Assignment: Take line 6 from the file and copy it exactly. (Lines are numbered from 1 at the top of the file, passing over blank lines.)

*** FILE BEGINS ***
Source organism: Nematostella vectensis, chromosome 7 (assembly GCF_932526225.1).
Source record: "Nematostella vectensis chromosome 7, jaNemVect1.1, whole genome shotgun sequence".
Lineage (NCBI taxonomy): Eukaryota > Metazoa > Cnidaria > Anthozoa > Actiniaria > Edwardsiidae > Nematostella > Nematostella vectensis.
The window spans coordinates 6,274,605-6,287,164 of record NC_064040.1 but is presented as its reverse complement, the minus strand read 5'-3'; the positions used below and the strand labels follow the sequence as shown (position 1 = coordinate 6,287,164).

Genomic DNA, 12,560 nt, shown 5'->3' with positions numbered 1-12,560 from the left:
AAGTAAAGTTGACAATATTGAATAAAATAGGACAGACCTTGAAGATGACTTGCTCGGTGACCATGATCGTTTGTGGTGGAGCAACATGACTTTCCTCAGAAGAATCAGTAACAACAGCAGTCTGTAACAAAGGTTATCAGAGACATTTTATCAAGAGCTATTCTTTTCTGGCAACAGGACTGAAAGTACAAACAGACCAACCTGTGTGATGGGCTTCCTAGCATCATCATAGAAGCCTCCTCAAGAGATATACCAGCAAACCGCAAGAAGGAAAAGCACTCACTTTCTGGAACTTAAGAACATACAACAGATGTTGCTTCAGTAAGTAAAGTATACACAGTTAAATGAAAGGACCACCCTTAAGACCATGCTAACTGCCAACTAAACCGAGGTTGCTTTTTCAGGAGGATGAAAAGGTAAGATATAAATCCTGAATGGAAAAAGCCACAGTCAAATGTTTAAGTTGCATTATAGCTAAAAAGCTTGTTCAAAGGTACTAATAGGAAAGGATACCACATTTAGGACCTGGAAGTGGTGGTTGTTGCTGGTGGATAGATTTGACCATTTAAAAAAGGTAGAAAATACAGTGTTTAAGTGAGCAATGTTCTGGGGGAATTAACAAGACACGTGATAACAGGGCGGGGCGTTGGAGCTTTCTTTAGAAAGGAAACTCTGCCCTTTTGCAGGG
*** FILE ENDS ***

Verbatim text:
AAGTAAAGTTGACAATATTGAATAAAATAGGACAGACCTTGAAGATGACTTGCTCGGTGACCATGATCGTTTGTGGTGGAGCAACATGACTTTCCTCAGAAGAATCAGTAACAACAGCAGTCTGTAACAAAGGTTATCAGAGACATTTTATCAAGAGCTATTCTTTTCTGGCAACAGGACTGAAAGTACAAACAGACCAACCTGTGTGATGGGCTTCCTAGCATCATCATAGAAGCCTCCTCAAGAGATATACCAGCAAACCGCAAGAAGGAAAAGCACTCACTTTCTGGAACTTAAGAACATACAACAGATGTTGCTTCAGTAAGTAAAGTATACACAGTTAAATGAAAGGACCACCCTTAAGACCATGCTAACTGCCAACTAAACCGAGGTTGCTTTTTCAGGAGGATGAAAAGGTAAGATATAAATCCTGAATGGAAAAAGCCACAGTCAAATGTTTAAGTTGCATTATAGCTAAAAAGCTTGTTCAAAGGTACTAATAGGAAAGGATACCACATTTAGGACCTGGAAGTGGTGGTTGTTGCTGGTGGATAGATTTGACCATTTAAAAAAGGTAGAAAATACAGTGTTTAAGTGAGCAATGTTCTGGGGGAATTAACAAGACACGTGATAACAGGGCGGGGCGTTGGAGCTTTCTTTAGAAAGGAAACTCTGCCCTTTTGCAGGG